ESPYS: Pat Summitt
LOS ANGELES — Pat Summitt figures her courage was born somewhere on a Tennessee farm, between milking cows and shooting hoops in a barn loft.
"Growing up on a dairy farm, milking at 5 a.m. and 5 p.m., my brothers made me very tough," Summitt said on the red carpet for the ESPY awards, where she received the Arthur Ashe Courage Award for her bravery on and off the court during the televised event Wednesday night.
Former football Vol Peyton Manning presented Summitt her award, referring to her as "a mentor and a friend."
Almost a year ago, Summitt announced she had been diagnosed with early-onset dementia, Alzheimer's type. Despite that, she continued coaching the Lady Vols before stepping away from her head coach role last spring.
A biographical video introducing Summitt recalled her six miscarriages, a divorce and her declining health, as well as her unparalleled career victories.
Summitt wrapped up her career with 1,098 wins in 1,306 games coaching in AIAW and NCAA Division I play.
Summitt was the center of attention Wednesday night, walking the red carpet with her son, Tyler Summitt, and dressed in a dark blue sparkling jacket with pants.
Only someone of Summitt's stature could pull off being the center of attention at such a star-studded event that included everyone from rapper Nas to pro football superstar Tim Tebow to Eli Manning to New York Knicks breakthrough Jeremy Lin.
Baylor women's coach Kim Mulkey gave Summitt her due beyond the court. "Pat is not only a great coach. She is a mother. She is a former player. She embodies everything that is good in women's basketball," Mulkey said.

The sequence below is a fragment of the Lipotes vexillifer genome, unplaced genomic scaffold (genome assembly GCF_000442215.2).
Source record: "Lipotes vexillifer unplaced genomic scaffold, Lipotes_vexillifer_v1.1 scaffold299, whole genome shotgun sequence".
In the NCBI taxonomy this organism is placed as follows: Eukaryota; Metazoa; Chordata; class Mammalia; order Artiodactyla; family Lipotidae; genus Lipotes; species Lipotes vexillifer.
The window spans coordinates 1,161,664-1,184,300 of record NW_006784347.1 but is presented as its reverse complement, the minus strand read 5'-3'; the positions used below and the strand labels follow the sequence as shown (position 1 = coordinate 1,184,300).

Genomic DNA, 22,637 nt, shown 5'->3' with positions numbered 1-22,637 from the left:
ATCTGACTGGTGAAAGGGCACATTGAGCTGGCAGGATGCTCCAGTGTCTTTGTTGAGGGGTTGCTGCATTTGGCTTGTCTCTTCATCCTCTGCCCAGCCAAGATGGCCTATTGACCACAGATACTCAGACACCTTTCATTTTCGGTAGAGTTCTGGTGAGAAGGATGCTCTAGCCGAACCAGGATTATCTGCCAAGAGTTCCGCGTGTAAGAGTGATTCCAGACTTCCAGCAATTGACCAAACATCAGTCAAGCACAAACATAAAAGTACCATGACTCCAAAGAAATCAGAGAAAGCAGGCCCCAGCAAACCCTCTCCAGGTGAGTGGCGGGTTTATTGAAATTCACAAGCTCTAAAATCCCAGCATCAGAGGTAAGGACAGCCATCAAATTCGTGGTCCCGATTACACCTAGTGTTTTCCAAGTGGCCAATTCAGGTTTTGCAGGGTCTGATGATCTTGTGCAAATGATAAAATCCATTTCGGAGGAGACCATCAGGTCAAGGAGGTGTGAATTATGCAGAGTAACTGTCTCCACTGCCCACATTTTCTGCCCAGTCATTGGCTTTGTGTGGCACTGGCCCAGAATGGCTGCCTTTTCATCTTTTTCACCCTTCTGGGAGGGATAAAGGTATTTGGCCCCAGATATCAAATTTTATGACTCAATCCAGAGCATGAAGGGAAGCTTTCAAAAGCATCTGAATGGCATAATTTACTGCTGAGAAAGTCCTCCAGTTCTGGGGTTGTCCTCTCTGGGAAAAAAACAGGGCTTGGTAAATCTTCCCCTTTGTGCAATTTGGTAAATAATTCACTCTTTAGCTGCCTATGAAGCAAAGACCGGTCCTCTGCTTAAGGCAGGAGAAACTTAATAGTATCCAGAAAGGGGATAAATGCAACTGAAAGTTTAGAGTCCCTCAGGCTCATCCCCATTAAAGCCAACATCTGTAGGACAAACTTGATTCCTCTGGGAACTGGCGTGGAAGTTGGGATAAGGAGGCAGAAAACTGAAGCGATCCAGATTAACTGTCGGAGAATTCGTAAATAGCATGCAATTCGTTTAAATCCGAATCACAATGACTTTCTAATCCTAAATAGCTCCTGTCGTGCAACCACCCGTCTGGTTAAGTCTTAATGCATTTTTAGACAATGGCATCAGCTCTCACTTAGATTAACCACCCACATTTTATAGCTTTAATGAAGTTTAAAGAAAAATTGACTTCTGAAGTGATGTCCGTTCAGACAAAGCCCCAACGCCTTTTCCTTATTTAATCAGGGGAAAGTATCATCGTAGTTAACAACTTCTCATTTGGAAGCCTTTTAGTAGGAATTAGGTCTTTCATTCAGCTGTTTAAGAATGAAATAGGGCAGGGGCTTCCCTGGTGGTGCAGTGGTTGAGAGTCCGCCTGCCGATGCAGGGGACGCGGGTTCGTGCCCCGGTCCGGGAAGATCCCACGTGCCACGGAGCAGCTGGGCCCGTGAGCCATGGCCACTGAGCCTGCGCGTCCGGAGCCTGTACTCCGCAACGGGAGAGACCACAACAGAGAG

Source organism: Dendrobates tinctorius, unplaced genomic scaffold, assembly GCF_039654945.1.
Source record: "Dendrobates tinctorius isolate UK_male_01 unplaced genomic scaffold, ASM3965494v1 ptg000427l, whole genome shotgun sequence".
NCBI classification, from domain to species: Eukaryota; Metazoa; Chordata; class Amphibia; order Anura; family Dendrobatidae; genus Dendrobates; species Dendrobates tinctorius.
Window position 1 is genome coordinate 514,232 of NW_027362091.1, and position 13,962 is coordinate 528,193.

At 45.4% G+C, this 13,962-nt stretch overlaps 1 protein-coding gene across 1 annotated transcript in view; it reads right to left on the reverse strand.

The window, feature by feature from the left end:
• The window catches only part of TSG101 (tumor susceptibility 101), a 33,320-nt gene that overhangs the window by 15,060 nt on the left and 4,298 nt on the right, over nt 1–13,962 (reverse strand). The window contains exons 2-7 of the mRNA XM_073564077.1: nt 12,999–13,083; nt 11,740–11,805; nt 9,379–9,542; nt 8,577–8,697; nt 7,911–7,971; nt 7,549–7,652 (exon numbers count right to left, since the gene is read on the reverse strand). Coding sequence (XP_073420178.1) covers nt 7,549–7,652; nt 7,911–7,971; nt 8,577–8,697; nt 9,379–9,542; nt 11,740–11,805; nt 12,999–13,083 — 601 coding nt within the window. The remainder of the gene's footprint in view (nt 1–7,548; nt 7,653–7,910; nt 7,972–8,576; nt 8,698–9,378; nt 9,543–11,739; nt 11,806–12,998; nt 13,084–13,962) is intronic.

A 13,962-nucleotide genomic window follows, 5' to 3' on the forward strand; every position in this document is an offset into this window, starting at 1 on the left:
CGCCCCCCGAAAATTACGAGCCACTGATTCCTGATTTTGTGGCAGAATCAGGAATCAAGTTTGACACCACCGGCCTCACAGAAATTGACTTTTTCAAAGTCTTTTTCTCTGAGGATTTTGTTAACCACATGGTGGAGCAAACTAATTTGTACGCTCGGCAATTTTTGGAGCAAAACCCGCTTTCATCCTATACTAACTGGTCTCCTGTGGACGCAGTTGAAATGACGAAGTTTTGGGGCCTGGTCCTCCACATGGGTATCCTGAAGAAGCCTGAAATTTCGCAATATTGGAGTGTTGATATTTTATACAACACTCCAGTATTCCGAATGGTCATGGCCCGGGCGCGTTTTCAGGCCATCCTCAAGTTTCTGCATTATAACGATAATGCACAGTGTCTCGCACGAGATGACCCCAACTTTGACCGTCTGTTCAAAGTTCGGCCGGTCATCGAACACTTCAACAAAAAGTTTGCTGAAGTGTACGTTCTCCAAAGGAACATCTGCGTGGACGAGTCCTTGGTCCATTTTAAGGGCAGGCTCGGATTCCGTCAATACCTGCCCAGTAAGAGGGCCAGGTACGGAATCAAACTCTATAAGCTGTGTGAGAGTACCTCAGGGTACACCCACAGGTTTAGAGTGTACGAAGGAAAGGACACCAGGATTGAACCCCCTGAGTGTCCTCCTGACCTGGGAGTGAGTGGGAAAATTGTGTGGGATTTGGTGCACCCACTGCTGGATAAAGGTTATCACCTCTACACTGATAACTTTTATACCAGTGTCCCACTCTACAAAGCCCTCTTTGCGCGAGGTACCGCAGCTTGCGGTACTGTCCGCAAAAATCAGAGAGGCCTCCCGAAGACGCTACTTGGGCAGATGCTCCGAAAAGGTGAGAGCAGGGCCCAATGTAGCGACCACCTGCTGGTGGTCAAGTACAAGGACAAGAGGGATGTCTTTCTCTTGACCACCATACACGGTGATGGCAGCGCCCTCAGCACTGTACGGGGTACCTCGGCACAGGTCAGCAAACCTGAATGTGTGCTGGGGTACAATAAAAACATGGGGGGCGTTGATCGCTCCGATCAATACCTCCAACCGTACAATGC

"She is a fierce competitor. She is open and brave about everything happening with her."
The Lady Bears defeated the Lady Vols in the Elite Eight this past season.
Summitt said she was eager to accept the award.
But in a career that has Summitt earning virtually a different honor on what seems like a daily basis, where does she place the Arthur Ashe Award?
"It means everything," Summitt said. "The Arthur Ashe Award is very dear to my heart.
"I'm going to be a fighter, like he was a fighter."
Part of her courage comes from her loved ones.
"I have a lot of people with me today who are dear to me. I have been so blessed to have so many people give me so many great awards. I am very humbled because of it," she said, smiling.
"We are very fortunate to be here tonight and to receive this award."
At the top of her list of supporters is her son.
"Tyler has been my rock. He always has been," she said.
Tyler Summitt, who played basketball for UT, is now an assistant women's coach at Marquette.
Of his mother, Tyler said, "She's always been so tough. It's always been how she's been."
Neither Tyler nor his mother could have dreamed they'd be in Los Angeles, walking a red carpet and taking in the night. As Pat Summitt walked the red carpet, her famous glassy stare and sharpness from the coaching bench were replaced with smiles and grace.
"I couldn't even imagine it. It is what it is," she said. "I'm just glad to be here with my friends."